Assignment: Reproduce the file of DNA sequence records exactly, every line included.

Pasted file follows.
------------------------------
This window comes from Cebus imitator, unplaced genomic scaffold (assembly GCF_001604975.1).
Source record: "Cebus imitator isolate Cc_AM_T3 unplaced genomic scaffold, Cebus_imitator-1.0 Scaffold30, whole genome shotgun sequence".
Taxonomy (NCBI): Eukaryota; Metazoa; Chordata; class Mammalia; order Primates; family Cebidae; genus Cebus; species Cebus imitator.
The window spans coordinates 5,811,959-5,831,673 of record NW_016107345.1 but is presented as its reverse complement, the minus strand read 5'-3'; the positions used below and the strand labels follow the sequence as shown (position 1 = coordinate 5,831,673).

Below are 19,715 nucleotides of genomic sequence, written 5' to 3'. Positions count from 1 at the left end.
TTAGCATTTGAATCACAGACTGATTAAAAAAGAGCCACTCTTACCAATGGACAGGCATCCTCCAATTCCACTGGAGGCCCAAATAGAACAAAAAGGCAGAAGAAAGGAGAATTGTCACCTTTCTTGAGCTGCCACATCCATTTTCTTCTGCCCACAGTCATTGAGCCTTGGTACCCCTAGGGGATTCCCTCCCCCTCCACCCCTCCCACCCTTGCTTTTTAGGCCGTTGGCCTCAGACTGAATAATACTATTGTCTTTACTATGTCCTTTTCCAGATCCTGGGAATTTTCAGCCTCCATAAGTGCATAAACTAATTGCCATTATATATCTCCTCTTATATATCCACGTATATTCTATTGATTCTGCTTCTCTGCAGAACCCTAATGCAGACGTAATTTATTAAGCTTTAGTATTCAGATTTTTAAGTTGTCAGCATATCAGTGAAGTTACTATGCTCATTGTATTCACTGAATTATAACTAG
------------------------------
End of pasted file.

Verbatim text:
This window comes from Cebus imitator, unplaced genomic scaffold (assembly GCF_001604975.1).
Source record: "Cebus imitator isolate Cc_AM_T3 unplaced genomic scaffold, Cebus_imitator-1.0 Scaffold30, whole genome shotgun sequence".
Taxonomy (NCBI): Eukaryota; Metazoa; Chordata; class Mammalia; order Primates; family Cebidae; genus Cebus; species Cebus imitator.
The window spans coordinates 5,811,959-5,831,673 of record NW_016107345.1 but is presented as its reverse complement, the minus strand read 5'-3'; the positions used below and the strand labels follow the sequence as shown (position 1 = coordinate 5,831,673).

Below are 19,715 nucleotides of genomic sequence, written 5' to 3'. Positions count from 1 at the left end.
TTAGCATTTGAATCACAGACTGATTAAAAAAGAGCCACTCTTACCAATGGACAGGCATCCTCCAATTCCACTGGAGGCCCAAATAGAACAAAAAGGCAGAAGAAAGGAGAATTGTCACCTTTCTTGAGCTGCCACATCCATTTTCTTCTGCCCACAGTCATTGAGCCTTGGTACCCCTAGGGGATTCCCTCCCCCTCCACCCCTCCCACCCTTGCTTTTTAGGCCGTTGGCCTCAGACTGAATAATACTATTGTCTTTACTATGTCCTTTTCCAGATCCTGGGAATTTTCAGCCTCCATAAGTGCATAAACTAATTGCCATTATATATCTCCTCTTATATATCCACGTATATTCTATTGATTCTGCTTCTCTGCAGAACCCTAATGCAGACGTAATTTATTAAGCTTTAGTATTCAGATTTTTAAGTTGTCAGCATATCAGTGAAGTTACTATGCTCATTGTATTCACTGAATTATAACTAG